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Is there any way in Oracle to determine whether a package has state or is stateless? I'm not aware of any view in the data dictionary that contains that information.

The "ORA-04068: existing state of packages string has been discarded" error is rather annoying. It can be eliminated by removing package variables from the package. 11g introduced the feature that a package with variables that are all compile-time constants will be treated as stateless.

I could have two sessions and compile the package in one and call it in the other and see if it throws an exception, but that requires calling a procedure in the package, which may not be desirable.

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Before I answer, can you explain why you want to know? Not trying to be a pain, just trying to understand what exactly you want to do. Why is it important for you to know whether the package has state? Also, are you just interested in knowing if a package has state, and therefore could, at some point encounter ORA-4068? Or, for a stateful package, are you interested in knowing whether the current state of the package is valid, invalid, or uninitialized? –  Mark J. Bobak Jun 14 '12 at 23:55
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Stateful packages can be annoying because if a change is made while there is a session open, it can lead to users getting errors. I have this problem with one package, which I was refactoring to make stateless and having some trouble (which will be the topic of a future SO question), so it would be nice to have an easy way to tell if the package is stateless or not. Also, which other packages in the database are stateful and could also potentially cause this problem. –  eaolson Jun 15 '12 at 0:18

1 Answer 1

up vote 11 down vote accepted

It sounds like what you want is to be able to list all packages that may potentially have state.

What you're looking for is just packages that have any global variables or constants. For a single package, this is quite simple by inspection. To look across all packages in a schema, however, you could use PL/Scope:

First, log in as the schema owner, turn on PL/Scope in your session:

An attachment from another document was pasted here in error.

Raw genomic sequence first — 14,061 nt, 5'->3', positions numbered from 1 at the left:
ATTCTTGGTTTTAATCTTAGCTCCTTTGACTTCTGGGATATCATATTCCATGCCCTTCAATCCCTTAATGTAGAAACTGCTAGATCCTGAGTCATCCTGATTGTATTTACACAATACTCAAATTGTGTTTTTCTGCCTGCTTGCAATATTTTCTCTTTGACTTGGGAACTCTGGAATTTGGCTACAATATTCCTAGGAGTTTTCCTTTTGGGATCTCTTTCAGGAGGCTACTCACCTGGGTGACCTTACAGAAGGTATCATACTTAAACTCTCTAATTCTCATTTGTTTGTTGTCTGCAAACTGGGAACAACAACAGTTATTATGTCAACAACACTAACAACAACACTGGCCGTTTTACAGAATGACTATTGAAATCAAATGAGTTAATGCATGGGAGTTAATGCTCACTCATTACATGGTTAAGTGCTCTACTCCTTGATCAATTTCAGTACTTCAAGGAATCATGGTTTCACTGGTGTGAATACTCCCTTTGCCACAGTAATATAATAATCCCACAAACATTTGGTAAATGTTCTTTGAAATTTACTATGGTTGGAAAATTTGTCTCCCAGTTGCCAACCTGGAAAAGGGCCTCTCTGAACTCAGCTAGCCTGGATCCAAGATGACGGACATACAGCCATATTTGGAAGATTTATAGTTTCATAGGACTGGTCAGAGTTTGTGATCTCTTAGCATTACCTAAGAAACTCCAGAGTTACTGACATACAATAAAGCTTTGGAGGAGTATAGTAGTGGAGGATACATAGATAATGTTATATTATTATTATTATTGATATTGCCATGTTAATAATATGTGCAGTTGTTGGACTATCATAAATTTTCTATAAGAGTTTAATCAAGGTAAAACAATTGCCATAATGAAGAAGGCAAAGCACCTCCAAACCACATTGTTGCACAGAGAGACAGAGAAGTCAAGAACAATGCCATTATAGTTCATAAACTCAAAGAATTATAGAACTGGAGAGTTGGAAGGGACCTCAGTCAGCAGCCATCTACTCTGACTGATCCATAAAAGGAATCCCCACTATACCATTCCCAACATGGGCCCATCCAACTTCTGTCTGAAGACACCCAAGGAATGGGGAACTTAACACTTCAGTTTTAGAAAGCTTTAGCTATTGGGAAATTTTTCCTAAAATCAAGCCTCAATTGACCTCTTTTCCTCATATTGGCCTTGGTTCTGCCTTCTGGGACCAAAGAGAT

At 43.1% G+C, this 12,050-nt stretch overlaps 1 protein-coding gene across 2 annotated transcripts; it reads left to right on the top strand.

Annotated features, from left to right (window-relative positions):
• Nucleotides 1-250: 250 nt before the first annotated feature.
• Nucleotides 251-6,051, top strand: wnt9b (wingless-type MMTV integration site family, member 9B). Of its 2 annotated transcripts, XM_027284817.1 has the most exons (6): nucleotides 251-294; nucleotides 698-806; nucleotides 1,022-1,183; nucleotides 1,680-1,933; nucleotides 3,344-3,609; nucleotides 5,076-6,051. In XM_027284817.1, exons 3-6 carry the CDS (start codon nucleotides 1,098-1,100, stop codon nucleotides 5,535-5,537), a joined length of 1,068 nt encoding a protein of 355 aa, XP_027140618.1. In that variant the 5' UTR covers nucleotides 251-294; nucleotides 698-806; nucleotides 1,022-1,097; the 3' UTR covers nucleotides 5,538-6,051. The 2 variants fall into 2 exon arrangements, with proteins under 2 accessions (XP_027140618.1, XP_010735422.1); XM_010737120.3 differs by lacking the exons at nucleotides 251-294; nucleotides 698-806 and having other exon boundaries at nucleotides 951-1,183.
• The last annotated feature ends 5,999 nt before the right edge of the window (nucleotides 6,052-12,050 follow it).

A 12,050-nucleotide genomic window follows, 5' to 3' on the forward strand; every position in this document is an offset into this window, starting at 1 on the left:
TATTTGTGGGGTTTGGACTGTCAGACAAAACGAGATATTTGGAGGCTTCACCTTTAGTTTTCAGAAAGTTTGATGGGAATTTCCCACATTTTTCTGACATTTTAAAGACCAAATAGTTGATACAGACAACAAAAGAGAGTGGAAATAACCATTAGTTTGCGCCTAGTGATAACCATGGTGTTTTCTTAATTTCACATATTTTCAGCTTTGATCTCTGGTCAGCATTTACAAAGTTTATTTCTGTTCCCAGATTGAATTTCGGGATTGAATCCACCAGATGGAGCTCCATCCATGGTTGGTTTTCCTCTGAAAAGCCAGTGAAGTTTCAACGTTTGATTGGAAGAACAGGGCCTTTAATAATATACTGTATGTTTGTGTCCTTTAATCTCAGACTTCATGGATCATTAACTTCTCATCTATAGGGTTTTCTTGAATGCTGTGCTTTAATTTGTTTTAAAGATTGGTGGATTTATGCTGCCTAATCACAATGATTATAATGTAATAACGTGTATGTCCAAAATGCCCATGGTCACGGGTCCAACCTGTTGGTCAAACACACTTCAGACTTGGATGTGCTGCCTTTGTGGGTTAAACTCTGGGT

alter session set plscope_settings='IDENTIFIERS:ALL';

Then, recompile all your package bodies.

Then, run this query to find all the variables and constants declared at the package level:

select object_name AS package,
       type,
       name AS variable_name
from user_identifiers
where object_type IN ('PACKAGE','PACKAGE BODY')
and usage = 'DECLARATION'
and type in ('VARIABLE','CONSTANT')
and usage_context_id in (
  select usage_id
  from user_identifiers
  where type = 'PACKAGE'
  );

I'd suggest the resulting list of packages will be your target.

If you're on 11gR2, constants no longer cause this problem, so you'd use this query instead:

select object_name AS package,
       type,
       name AS variable_name
from user_identifiers
where object_type IN ('PACKAGE','PACKAGE BODY')
and usage = 'DECLARATION'
and type = 'VARIABLE'
and usage_context_id in (
  select usage_id
  from user_identifiers
  where type = 'PACKAGE'
  );
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That's not quite what I'm looking for. In 11g, packages with all CONSTANT package variables are considered stateless, but your query will return them. –  eaolson Jun 28 '12 at 0:20
    
eaolson, that's not quite correct. In 11gR1, constants do cause the package to have state; this was fixed in 11gR2. I've edited the question to note this. –  Jeffrey Kemp Jun 28 '12 at 4:43
    
Yup, this works! –  eaolson Jul 29 '12 at 16:30
    
I think the select has an issue when more packages exist in the user schema, so the subselect should be extended to AND usage_context_id IN (SELECT usage_id FROM user_identifiers i2 WHERE TYPE = 'PACKAGE' AND i2.object_name = i.object_name) Note join on AND i2.object_name = i.object_name at the end, and user_identifiers in parent select has to be aliased i. But great answer nevertheless! –  GWu Aug 6 '13 at 9:33
    
Thanks @GWu, you may be right. I made up these queries based on a small test schema. According to the docs user_identifiers.usage_id is unique within an object. –  Jeffrey Kemp Aug 6 '13 at 13:10

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